Whatever the answer is, its change, and its not just simple change, its radical change. This current business model that supports large, unwieldy, slow to adapt telco’s is going to leave New Zealand in a technical backwater with traffic jams of note. Already we see the advertised rate of broadband against the actual rate tested slipping. I.e. It’s starting to get congested.

Secondly, the government needs to treat broadband as a) the same as national roads of significance and b) understand that its not just about UFB. Basically, they need to understand that the service is the same as all forms of transport and roading, and that UFB will only answer some of that need.

Lastly, someone needs to break the monopoly on the international cable. It’s just money for jam at the moment and its holding us back.

Otherwise we’ll all need to move to Japan.

Ian Apperley is an independent cloud computing consultant. He posts at WHATISITWELLINGTON.

More by Ian Apperley

Comments and questions
35

Ian
Are you smiling because you have just seen another Gisborne Gold arrive.

I do love a good Gisborne Gold my friend. Up in Feb around Waitangi.

As far as Northpower Limited is concerned, the UFB project is going very well.

Our fibre network build is over 95% complete and we expect to complete it ahead of schedule – meaning more than 19,000 Whangarei premises will have access to a world-class UFB fibre network by May.

Uptake is coming along fine. Response from businesses is excellent and uptake from residential premises is growing steadily.

A stage that was completed ten months ago already has 32% of possible priority customers connected.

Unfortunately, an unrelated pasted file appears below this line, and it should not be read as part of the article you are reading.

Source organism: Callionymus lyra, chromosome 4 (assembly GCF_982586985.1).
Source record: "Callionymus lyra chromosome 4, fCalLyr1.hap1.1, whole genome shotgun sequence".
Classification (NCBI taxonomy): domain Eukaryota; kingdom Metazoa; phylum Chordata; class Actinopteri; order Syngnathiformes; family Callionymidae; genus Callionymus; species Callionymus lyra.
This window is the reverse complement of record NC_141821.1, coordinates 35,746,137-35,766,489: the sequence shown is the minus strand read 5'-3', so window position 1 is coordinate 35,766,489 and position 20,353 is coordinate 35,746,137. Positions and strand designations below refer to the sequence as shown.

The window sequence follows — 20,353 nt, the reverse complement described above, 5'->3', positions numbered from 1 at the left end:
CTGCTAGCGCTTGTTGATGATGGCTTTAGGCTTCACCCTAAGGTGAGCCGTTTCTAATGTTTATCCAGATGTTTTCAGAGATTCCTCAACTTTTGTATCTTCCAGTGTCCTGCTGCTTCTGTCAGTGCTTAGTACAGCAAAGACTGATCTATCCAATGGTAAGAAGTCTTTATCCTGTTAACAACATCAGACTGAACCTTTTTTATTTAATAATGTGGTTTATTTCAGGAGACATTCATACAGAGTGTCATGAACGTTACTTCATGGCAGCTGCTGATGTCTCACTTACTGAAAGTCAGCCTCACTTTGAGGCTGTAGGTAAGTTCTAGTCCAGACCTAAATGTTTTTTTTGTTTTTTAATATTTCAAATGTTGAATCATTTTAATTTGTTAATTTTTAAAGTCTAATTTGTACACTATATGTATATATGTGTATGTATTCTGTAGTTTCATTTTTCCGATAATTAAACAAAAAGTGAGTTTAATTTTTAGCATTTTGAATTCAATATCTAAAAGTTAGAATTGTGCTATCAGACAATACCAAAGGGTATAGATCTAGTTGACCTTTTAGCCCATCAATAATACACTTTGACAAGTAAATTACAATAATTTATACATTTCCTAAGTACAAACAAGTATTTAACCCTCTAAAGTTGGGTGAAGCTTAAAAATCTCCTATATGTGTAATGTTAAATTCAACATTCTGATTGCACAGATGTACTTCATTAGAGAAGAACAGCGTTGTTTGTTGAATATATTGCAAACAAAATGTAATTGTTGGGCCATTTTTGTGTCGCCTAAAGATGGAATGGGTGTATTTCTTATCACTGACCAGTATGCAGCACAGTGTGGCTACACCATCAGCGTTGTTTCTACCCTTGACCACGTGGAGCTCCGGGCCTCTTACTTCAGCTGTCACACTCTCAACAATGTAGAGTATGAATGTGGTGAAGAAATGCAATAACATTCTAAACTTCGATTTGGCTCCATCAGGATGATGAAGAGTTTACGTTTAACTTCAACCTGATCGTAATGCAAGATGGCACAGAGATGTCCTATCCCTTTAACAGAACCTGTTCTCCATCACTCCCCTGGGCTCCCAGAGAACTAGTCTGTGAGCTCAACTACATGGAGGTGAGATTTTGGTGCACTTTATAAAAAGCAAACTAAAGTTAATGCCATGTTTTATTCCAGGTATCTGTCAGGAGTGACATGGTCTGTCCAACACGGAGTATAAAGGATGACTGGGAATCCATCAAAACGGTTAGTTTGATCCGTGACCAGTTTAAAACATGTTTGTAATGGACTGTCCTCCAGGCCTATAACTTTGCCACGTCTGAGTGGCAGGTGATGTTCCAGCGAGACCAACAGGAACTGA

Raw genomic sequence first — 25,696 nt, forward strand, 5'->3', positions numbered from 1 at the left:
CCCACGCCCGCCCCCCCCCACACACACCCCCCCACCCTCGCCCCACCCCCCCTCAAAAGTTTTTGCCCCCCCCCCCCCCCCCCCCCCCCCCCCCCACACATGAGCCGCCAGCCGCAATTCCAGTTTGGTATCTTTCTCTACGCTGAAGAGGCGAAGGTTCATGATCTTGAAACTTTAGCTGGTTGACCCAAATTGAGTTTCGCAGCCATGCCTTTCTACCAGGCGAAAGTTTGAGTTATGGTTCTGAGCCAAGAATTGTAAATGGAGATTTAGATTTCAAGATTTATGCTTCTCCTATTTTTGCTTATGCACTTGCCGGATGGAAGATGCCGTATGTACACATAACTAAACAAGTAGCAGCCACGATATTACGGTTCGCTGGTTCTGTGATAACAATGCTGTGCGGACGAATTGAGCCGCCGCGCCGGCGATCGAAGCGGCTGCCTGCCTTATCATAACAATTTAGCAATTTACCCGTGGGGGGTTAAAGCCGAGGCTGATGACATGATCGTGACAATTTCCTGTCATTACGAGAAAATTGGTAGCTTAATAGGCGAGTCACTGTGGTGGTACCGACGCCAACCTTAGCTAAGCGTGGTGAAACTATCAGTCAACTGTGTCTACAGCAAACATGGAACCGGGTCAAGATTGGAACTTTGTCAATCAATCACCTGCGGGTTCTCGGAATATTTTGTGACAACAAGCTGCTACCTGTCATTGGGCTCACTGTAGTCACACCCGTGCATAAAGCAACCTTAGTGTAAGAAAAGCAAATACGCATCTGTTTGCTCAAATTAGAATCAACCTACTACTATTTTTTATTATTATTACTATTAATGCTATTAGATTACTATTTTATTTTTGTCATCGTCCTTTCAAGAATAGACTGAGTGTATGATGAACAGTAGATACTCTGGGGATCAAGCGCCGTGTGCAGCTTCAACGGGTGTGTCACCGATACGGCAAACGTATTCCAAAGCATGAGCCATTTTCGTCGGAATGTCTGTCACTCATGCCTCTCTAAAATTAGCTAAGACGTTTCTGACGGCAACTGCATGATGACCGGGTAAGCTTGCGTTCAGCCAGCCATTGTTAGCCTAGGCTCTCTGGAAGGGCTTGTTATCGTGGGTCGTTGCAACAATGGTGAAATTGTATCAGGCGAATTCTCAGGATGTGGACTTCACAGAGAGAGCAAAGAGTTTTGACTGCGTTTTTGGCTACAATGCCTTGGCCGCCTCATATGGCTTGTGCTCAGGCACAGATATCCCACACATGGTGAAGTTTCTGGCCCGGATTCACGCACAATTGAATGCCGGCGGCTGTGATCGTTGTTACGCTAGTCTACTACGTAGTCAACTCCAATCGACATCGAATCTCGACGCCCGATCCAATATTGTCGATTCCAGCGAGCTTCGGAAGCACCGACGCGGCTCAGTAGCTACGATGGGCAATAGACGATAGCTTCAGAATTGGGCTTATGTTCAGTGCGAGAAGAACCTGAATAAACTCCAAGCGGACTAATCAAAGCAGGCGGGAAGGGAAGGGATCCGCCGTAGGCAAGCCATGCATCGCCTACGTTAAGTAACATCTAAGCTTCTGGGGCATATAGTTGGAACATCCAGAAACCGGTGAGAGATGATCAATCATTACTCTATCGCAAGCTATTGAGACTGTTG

Our first residential build area has 15% uptake in residential premises and 37% on priority customers - and we are yet to fully promote our fibre network.

Regarding the suggestion that wireless is already outstripping fibre speed - that is factually incorrect. Fibre is many times faster and far more reliable that wireless.

Our network is capable of delivering gigabit-type services already and our principal GPON equipment provider, Calix, is already doing this with companies such as CenturyLink in the USA.

Google isn't providing anything for free; fibre, Android, all seems free but it is all about collecting search & usage data

Do you have to pay for it? No. It's free. You will see adds on the internet regardless of whether yoy use any google services, the difference being they will be tailored to your interests

It's not free, it's just doesn't cost money. You pay for it with your eyeballs (you are not the user, you're the product)

Sorry, but you are wrong. Advertisers pay google for your eyeballs. You always have a choice not to use google!

1. UFB uptake rates would improve if Chorus started to roll out UFB in the suburbs that can afford it (e.g., Mission Bay) and not in those that cannot (e.g. Otara). But the would require the political interference in the roll out to stop.